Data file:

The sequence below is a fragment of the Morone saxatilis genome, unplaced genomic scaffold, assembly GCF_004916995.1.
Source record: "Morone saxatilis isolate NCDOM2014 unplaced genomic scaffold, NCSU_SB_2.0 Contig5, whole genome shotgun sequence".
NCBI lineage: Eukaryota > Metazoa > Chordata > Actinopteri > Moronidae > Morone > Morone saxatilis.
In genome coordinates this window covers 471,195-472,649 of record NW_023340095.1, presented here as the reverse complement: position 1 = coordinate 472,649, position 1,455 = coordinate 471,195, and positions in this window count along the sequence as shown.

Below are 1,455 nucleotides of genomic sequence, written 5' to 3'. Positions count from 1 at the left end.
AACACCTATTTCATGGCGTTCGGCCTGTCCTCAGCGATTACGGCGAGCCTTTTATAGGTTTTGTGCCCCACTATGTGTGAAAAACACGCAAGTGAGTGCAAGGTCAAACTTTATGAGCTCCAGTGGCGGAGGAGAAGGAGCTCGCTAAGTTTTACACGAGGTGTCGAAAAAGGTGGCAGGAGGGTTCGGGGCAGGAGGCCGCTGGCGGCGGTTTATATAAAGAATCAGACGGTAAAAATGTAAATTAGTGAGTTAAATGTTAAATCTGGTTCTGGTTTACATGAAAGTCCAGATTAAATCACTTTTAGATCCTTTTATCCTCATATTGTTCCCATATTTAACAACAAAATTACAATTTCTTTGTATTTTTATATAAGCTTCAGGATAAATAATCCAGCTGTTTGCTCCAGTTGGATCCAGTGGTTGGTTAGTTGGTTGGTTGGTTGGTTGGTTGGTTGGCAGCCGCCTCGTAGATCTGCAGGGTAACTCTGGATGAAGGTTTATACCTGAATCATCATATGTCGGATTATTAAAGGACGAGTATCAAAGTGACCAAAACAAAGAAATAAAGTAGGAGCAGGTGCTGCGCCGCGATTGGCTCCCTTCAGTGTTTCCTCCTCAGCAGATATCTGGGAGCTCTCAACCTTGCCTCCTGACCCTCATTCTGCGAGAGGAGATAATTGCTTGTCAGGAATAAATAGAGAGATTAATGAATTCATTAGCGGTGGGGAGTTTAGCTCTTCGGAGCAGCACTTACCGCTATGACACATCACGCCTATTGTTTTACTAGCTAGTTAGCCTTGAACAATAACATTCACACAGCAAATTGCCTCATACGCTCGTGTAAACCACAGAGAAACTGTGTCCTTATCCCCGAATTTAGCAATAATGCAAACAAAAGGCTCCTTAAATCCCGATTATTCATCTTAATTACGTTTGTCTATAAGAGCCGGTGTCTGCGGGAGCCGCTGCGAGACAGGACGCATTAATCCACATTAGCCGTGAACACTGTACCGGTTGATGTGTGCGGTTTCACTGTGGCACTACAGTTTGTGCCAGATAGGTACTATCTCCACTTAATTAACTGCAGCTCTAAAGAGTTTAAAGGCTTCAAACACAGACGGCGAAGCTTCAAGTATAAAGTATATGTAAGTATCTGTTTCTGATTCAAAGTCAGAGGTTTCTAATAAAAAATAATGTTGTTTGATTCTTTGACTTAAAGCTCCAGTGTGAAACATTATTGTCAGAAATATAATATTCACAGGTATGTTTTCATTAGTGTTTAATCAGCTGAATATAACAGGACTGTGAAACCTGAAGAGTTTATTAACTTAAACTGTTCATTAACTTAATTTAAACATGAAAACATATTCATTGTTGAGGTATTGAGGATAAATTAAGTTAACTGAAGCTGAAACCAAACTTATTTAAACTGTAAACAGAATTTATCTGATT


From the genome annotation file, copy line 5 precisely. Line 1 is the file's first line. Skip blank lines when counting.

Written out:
Below are 1,455 nucleotides of genomic sequence, written 5' to 3'. Positions count from 1 at the left end.